I cry for you. But I think you know that.
There are no men left at all, now. After you went they followed and never came back. We could have gone too; but we made our choice. We preferred the things we knew,the things we were used to. We thought you were stupid, to risk everything for the chance of a new start on another planet. We thought we had done the right thing.
Maria says it's a lot more peaceful now the men have gone. We can sit all day if we want, and look out of the window and listen to the children tapping their lives away. Dorcas says she doesn't miss men at all. They were so frequently angry and silent and had tar underneath their fingernails.
But each night before we go to bed we wipe black stars from underneath our eyes.
Since you've been gone we've kept the old traditions. Once a year we honour the founding fathers. We have a few dim photographs of them, looking puffy, like big white marshmallows, joyfully bouncing through the massive black silence. Ernestine built a fence around the footprints they left behind. Over in the distance behind Maria's house, the American flag still hangs sideways, paused in mid air. It feels crinkly now and sad to the touch.
So many things were left behind by the astronauts.You told me they had to abandon all that they did not need, otherwise they'd weigh themselves down so much their rockets wouldn't launch.
We find new things all the time. Some of the stuff they left behind is huge; big silver spiders, hulks of brittle steel. Other things are so small you might easily miss them. A pair of boots, a golf ball, a photograph of a man and his children. We have never touched those things. Everyone says it would be bad luck.
One day at the bottom of a dried up sea I discovered that the astronauts had left behind a typewriter. At first I only knew enough to hit two keys: zero and number one, using the same fingers I use to point. But after a while I started to experiment with the other letters on the keyboard, to make new shapes. I remembered some of the words we used to share, and I felt them form in my mouth, sharp and knotted, more complicated than the gasps and clicks I had grown used to.
I began to write you a letter, even though I knew you would never receive it. It took me a week to finish the letter. It was so difficult to work out which shapes to use and to remember what order they came in. But gradually I got more confident. The words came back to me. Soon I was writing you a letter every single day. I didn't know what to do with all these letters.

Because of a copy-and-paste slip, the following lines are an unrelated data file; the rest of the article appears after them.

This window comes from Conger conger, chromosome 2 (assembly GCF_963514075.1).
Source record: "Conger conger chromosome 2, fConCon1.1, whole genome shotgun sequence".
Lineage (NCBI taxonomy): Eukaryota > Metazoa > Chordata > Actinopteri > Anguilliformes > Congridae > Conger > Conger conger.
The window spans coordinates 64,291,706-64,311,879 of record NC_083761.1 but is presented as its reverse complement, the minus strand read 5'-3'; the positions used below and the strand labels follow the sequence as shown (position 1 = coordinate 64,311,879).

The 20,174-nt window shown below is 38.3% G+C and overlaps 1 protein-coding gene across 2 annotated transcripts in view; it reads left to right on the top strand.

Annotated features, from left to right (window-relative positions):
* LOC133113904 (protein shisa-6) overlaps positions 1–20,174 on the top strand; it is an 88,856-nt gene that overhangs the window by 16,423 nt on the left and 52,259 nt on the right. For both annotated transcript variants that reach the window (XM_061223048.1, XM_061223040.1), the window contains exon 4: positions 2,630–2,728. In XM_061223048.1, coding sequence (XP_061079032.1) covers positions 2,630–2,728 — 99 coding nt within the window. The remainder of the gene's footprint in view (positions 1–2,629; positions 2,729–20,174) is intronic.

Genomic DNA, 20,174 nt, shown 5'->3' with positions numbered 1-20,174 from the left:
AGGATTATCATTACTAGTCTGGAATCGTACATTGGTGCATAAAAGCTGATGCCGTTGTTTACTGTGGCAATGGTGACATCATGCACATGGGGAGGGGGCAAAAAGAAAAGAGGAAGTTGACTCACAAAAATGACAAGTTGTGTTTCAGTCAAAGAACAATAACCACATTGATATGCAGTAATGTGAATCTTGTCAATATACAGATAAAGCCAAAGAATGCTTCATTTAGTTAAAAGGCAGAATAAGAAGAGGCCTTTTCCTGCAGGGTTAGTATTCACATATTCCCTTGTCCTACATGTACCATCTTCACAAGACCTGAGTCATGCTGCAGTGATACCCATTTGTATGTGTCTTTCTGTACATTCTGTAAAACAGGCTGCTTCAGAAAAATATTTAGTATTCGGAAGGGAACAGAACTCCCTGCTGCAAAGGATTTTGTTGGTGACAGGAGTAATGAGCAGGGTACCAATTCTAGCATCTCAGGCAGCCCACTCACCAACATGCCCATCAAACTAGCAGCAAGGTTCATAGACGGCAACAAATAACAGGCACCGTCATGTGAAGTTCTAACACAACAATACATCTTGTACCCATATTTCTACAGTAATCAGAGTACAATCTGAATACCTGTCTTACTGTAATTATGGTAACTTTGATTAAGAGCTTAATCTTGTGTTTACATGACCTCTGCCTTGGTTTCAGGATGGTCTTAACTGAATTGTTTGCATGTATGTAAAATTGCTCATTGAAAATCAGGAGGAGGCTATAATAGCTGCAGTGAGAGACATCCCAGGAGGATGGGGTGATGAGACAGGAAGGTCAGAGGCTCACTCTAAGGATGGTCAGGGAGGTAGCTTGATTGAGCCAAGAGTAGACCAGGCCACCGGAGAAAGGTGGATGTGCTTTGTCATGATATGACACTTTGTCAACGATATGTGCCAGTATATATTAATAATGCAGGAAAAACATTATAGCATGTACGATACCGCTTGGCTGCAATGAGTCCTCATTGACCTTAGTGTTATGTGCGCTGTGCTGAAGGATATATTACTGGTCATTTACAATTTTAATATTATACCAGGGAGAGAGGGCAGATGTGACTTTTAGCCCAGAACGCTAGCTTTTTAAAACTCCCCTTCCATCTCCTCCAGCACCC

I was worried the children would read them, even though they have never been taught to read.
I wanted to hope you might see them, somehow. In the end I scattered them at the bottom of craters, out of sight. Nights when I couldn't sleep I would lie awake listening for the turn of a page, a noise like a hiss. If I heard that sound I would know you had returned.
The rest of my days passed as before. I danced, every night a new one. I looked in shop doorways. I listened to the children tapping. I visited Ernestine, who had found a new subject to discuss; pets we might once have had. She favoured dogs. I preferred goldfish.
One day I arrived at Ernestine's house to find that Dorcas and Maria were there already, drinking from fizzing glasses. They turned eyes on me that were pale and unloving.I heard the bubbles crackle. I saw my letters scattered on the ground.
“Were you after something?” Dorcas asked.
I bent down to pick up my letters; but Maria placed her foot on top of them.
“We heard you tapping,” she said. “Do you realise how many seconds you have left? A handful. If you keep on like this you'll die.”
I turned to Ernestine. She was always kinder than the others. But she couldn't look me in the eye. “You shouldn't have touched the typewriter,” she whispered.
“When you are watching the screen,” I asked her, “what do you see?”
Her face turned soft and secretive and she would not answer.
At night on the moon a fine soot falls through the air. That's how you know it's time to go to bed. It takes only a little resistance to rise into the darkness. I skip along the dead end streets, two inches above the ground, weightless.
Tomorrow I will type with all my fingers.